Reprinted from the No. 5 -- 1968 issue The Western Socialist, pages 17-18.


Double-talk, according to Webster's Seventh New Collegiate Dictionary, is defined as: "1: language that appears to be earnest and meaningful but in fact is a mixture of sense and nonsense; 2: inflated, involved, and often deliberately ambiguous language." The editorial entitled "Russia's usurpation" in the August 31, 1968 issue of The Weekly People fits both of these definitions. In an attempt to explain the Soviet pressures on Czechoslovakia, immediately prior to invasion, those masters of obscurantism - the Socialist Labor Party - have outdone themselves.

To begin with, they blandly inform us that "without the background of this statement by Daniel De Leon" it is impossible to comprehend the warning by the Russian Communist party that "liberalization" in Czechoslovakia will not be permitted to weaken the supremacy of the party. The De Leon statement, written about 12 years prior to the Bolshevik Revolution of 1917, reads as follows:

"The political movement of labor that, in the event of triumph, would prolong its existence a second after triumph, would be a usurpation. It would be either a usurpation or the signal for a social catastrophe."

The editorial goes on to make the following points: (1) "Russia's so-called Communist party did retain political power following the revolution of 1917" and to this date "falsely" equates Communist party rule with socialism.

Up to this point the S.L.P. language might be termed "earnest and meaningful," insofar as it relates to the Russian Communist party. But they now befog the issue -- or at least begin to befog the issue -- by showing that (2) Lenin admitted that Russia was not ready for socialism and that it was his hope that she could hold out long enough to enable more advanced nations to go through socialist revolutions and help the Soviet Union with their modern techniques. And, further, that Arnold Peterson, Secretary of the S.L.P. in Nov. 1917 (and still National Sec'y to this very day!) stated in an article published in The Weekly People that "Russia could not build Socialism, (and) that 'the day of its victory was the day of its defeat.'"

The De Leonists proceed from this point to argue: (3) that the Bolsheviks, although unable to "build Socialism" did build a coercive State which, they claim, was what De Leon had in mind when he said that "the revolution once accomplished, the prolonging of political power would be 'a usurpation or the signal for a social catastrophe.'" Might we not be within our rights, then, to assume that Arnold Peterson and the S.L.P. regard the Bolshevik Revolution of November, 1917, as the (socialist, or at least, working-class) revolution? That had the Bolsheviks followed the instructions of Daniel De Leon and abdicated political power one second after they had achieved it that Russia, then could have gone about the business of "building socialism?"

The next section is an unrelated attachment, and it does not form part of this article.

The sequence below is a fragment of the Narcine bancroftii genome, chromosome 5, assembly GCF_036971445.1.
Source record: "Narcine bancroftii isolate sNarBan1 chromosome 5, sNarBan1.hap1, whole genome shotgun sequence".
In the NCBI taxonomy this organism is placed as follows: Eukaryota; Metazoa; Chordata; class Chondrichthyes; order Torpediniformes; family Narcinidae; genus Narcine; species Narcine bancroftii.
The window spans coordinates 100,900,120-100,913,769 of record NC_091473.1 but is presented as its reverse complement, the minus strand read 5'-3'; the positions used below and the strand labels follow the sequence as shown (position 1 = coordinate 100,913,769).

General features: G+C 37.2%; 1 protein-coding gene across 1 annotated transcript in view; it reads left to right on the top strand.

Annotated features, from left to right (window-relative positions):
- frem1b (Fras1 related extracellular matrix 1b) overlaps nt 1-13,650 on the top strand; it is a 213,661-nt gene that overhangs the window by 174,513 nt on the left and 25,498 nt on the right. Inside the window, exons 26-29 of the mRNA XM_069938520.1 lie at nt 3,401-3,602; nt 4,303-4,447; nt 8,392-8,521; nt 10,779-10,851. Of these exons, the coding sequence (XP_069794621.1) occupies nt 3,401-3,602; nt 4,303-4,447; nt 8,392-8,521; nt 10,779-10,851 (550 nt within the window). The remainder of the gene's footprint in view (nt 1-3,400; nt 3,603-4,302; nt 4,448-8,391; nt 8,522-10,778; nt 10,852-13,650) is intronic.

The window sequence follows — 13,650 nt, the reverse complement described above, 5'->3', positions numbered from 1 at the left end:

But it develops that this is not at all what is meant. Their point (4) makes plain enough that socialism "is not dictatorship," that "it is industrial democracy and human freedom." And, even more explicit in their brief return to "earnest and meaningful" language, "it is the social ownership of the means of wealth production." Then the masters of double-talk tell us, however, that these requirements were not present in Russia in 1917, that they could not have been present but that they might have been built at a later date when Russia had developed industrially only for the fact that it was too late because the "Stalin-trained heirs of Lenin" had become so corrupt by political power that this was no longer possible!

To summarize up to this point: Russia had a socialist (or, at least, an incipient socialist) revolution in November of 1917. But the Bolsheviks made the error of hanging on to political power instead of abandoning it immediately. By the time Russia had become industrialized, the "Stalin-trained heirs of Lenin" (who, apparently, was not corrupt) were beyond redemption insofar as being the type needed to institute the "building of socialism."

But alas! The double-talk has not ended, the coup de grace is yet to come. The real reason that Russia was not ready for socialism in 1917 was the fact that "there were no Socialist Industrial Unions (in that unfortunate land) to take over from the coercive State once Socialism became possible." (Emphasis ours.)

Glory be to Daniel! What means this nonsense? Was socialism possible in Russia in 1917? Or was it not? Or was it possible in Russia some time after 1917 and before the state became coercive under Stalin (notwithstanding De Leon's "one second" time warning)? Or was it not? You can't have it both ways at the same time, or is this some sort of De Leon dialectic that is beyond the comprehension of mere political socialists? (To use a favorite contemptuous epithet applied by the SLP against us.)

Did a political socialist revolution actually take place where there existed no economic basis for socialism? Could "Socialist Industrial Unions" have existed where the economic base of society at the time of the October Revolution was predominantly agrarian? (Indeed, there seems to be no indication of such unions developing in industrially developed nations, either). And if such unions could have existed what would they have done if their comrades of the political party had still not abdicated one second after triumph, refusing thereby to abandon the armed forces in their control? The implication in De Leon's words is strong that nothing could have been done about it, that there had to be "either a usurpation or the signal for a social catastrophe" in such an event, and since it is apparent that there was a "usurpation" would it not have been better for all concerned to have had the "social catastrophe", instead?

It is too much for us and we hereby abandon this hopeless project this second.